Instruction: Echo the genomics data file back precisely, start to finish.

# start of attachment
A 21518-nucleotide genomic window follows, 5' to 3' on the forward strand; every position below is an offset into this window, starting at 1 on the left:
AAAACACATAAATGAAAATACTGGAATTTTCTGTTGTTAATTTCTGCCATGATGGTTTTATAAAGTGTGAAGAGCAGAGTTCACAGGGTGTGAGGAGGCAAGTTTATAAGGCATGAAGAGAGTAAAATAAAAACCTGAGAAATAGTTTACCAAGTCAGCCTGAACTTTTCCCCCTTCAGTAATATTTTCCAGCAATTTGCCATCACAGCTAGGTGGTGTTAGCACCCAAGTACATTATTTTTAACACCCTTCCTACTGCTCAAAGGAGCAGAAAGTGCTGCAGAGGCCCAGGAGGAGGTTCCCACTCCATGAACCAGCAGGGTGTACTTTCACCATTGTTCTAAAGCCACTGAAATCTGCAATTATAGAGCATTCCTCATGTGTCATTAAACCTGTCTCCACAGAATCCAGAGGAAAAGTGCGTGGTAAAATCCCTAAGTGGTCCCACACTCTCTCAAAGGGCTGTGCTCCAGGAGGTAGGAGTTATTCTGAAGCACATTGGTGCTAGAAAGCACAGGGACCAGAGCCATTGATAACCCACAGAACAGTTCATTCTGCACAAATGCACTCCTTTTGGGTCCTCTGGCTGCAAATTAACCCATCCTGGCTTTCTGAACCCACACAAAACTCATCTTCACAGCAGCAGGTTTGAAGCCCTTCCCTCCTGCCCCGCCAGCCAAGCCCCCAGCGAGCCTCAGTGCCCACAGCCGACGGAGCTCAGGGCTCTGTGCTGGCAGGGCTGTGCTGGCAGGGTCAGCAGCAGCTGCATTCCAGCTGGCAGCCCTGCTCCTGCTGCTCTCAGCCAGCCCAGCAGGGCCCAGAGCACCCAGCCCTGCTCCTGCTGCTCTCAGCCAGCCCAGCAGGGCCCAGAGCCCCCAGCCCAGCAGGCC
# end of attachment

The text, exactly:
A 21518-nucleotide genomic window follows, 5' to 3' on the forward strand; every position below is an offset into this window, starting at 1 on the left:
AAAACACATAAATGAAAATACTGGAATTTTCTGTTGTTAATTTCTGCCATGATGGTTTTATAAAGTGTGAAGAGCAGAGTTCACAGGGTGTGAGGAGGCAAGTTTATAAGGCATGAAGAGAGTAAAATAAAAACCTGAGAAATAGTTTACCAAGTCAGCCTGAACTTTTCCCCCTTCAGTAATATTTTCCAGCAATTTGCCATCACAGCTAGGTGGTGTTAGCACCCAAGTACATTATTTTTAACACCCTTCCTACTGCTCAAAGGAGCAGAAAGTGCTGCAGAGGCCCAGGAGGAGGTTCCCACTCCATGAACCAGCAGGGTGTACTTTCACCATTGTTCTAAAGCCACTGAAATCTGCAATTATAGAGCATTCCTCATGTGTCATTAAACCTGTCTCCACAGAATCCAGAGGAAAAGTGCGTGGTAAAATCCCTAAGTGGTCCCACACTCTCTCAAAGGGCTGTGCTCCAGGAGGTAGGAGTTATTCTGAAGCACATTGGTGCTAGAAAGCACAGGGACCAGAGCCATTGATAACCCACAGAACAGTTCATTCTGCACAAATGCACTCCTTTTGGGTCCTCTGGCTGCAAATTAACCCATCCTGGCTTTCTGAACCCACACAAAACTCATCTTCACAGCAGCAGGTTTGAAGCCCTTCCCTCCTGCCCCGCCAGCCAAGCCCCCAGCGAGCCTCAGTGCCCACAGCCGACGGAGCTCAGGGCTCTGTGCTGGCAGGGCTGTGCTGGCAGGGTCAGCAGCAGCTGCATTCCAGCTGGCAGCCCTGCTCCTGCTGCTCTCAGCCAGCCCAGCAGGGCCCAGAGCACCCAGCCCTGCTCCTGCTGCTCTCAGCCAGCCCAGCAGGGCCCAGAGCCCCCAGCCCAGCAGGCC